Important: The Manitoba Provincial Nominee Program is not a sponsorship program. Because the MPNP is a labor market-driven, economic immigration program, all applicants must be employable and adaptable skilled workers with job-ready English, sufficient settlement funds and the genuine intention and ability to economically establish in Manitoba as permanent residents.

Familial relationships

To be considered a close relative, a Manitoba Supporter must be related to the applicant (or the applicant’s spouse) in one of the following ways:

  • sister or brother
  • niece or nephew (ex: child of your sister or brother)
  • aunt or uncle (ex: brother or sister of your mother or father)
  • first cousin (ex: child of your aunt or uncle)
  • mother or father
  • grandmother or grandfather

Manitoba Experience

Manitoba Experience means that in the past you lived in the province as a temporary foreign worker or as an international student.

Manitoba Experience is your connection; to be eligible for the MPNP you must also demonstrate you can be assessed sufficient points for language, employability, education, age and adaptability according to the MPNP Self-assessment Worksheet.

Skilled workers considering applying with connection of Manitoba Experience may refer to the points worksheet to see how many points you may be assessed for your past employment, or for your past education (dependent on your level and duration of studies).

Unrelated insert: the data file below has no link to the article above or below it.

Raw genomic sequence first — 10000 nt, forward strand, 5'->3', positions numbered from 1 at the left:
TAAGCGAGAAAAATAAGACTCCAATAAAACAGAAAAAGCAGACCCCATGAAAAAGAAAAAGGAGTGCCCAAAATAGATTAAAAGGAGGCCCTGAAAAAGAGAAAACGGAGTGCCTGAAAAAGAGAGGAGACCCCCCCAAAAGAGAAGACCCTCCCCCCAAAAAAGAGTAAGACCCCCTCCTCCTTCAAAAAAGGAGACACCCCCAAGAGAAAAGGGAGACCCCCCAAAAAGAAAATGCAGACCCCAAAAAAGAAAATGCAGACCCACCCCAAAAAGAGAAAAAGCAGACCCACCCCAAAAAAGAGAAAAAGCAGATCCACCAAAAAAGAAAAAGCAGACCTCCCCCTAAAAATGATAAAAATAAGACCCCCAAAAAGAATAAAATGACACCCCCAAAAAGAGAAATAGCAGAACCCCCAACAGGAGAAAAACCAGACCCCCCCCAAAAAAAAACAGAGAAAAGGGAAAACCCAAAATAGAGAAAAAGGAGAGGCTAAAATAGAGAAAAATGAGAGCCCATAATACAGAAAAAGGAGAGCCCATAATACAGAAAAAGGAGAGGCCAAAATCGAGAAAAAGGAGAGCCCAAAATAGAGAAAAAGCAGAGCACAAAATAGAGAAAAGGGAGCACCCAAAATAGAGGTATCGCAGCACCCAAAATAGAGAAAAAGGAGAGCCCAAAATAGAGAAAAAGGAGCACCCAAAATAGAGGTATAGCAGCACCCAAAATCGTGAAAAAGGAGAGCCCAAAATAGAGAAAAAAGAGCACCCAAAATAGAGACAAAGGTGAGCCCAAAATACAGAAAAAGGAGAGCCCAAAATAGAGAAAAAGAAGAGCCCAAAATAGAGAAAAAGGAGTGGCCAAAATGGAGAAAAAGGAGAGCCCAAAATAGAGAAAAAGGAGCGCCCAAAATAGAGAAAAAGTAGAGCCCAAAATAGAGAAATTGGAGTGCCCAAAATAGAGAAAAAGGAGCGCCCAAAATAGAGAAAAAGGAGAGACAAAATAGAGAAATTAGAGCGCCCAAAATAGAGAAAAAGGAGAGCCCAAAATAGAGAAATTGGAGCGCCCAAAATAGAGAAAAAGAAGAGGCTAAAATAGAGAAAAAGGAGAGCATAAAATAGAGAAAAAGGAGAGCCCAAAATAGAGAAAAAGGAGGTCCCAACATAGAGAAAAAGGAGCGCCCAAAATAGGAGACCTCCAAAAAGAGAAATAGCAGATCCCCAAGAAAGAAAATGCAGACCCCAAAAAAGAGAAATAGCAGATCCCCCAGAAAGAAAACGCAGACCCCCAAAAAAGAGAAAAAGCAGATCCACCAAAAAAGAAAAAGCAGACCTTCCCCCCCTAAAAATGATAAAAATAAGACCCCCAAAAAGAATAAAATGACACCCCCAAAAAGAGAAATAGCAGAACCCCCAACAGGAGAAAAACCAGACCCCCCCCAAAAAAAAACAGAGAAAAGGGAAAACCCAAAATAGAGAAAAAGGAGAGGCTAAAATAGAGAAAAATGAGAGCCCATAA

Past employment in Manitoba:

In the past, you worked full-time for a Manitoba employer at least six consecutive months. Submit signed employer letter of reference on company letterhead AND copy of work permit proving you worked in Manitoba.

Past education in Manitoba:

As an international student you attended and completed an authorized education or training program at a public, or registered private vocational, post-secondary institution in Manitoba. (Language studies are not authorized.)

To prove you studied in Manitoba, you must submit your study permit(s), your academic transcripts and the certificate, diploma or degree you received for completing the program.

For more information please visit: